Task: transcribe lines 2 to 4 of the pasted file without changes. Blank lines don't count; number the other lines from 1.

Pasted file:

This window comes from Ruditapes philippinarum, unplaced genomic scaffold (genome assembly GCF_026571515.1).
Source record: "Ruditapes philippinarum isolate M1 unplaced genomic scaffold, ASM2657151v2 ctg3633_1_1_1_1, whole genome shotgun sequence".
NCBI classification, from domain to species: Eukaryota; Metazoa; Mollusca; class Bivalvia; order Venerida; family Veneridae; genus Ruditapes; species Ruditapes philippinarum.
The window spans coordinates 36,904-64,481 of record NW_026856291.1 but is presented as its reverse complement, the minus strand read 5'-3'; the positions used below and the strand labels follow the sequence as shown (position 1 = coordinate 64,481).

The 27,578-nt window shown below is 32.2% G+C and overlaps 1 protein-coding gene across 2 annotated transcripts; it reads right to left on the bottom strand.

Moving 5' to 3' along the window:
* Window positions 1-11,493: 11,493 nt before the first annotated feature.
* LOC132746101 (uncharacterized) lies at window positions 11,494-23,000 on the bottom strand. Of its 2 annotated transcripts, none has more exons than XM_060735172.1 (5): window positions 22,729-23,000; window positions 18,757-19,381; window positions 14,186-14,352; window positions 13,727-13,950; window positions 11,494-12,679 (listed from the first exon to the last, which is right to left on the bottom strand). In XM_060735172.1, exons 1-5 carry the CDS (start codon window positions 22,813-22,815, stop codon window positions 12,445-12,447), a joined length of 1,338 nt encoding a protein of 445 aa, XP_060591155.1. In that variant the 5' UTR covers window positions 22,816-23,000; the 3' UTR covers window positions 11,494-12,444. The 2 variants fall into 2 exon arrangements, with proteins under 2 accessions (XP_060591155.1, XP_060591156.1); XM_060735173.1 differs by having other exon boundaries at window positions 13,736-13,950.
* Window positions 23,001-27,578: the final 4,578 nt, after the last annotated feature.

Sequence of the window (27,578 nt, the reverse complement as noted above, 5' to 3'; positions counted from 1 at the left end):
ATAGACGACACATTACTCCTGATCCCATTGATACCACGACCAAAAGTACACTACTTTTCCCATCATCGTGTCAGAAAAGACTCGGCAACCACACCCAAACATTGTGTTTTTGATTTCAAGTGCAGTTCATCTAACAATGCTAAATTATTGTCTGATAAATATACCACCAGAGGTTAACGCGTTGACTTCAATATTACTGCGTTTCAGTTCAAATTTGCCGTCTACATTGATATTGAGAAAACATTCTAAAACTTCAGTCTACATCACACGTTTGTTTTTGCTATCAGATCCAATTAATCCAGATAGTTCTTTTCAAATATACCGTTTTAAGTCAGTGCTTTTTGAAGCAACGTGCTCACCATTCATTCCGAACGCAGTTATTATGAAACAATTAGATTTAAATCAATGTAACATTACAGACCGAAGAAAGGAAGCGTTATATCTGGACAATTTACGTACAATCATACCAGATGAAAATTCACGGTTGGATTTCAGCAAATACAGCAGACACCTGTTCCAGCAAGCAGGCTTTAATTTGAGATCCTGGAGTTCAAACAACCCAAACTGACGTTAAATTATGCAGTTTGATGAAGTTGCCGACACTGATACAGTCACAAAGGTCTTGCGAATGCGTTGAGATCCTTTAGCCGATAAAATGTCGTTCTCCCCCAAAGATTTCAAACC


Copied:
Source record: "Ruditapes philippinarum isolate M1 unplaced genomic scaffold, ASM2657151v2 ctg3633_1_1_1_1, whole genome shotgun sequence".
NCBI classification, from domain to species: Eukaryota; Metazoa; Mollusca; class Bivalvia; order Venerida; family Veneridae; genus Ruditapes; species Ruditapes philippinarum.
The window spans coordinates 36,904-64,481 of record NW_026856291.1 but is presented as its reverse complement, the minus strand read 5'-3'; the positions used below and the strand labels follow the sequence as shown (position 1 = coordinate 64,481).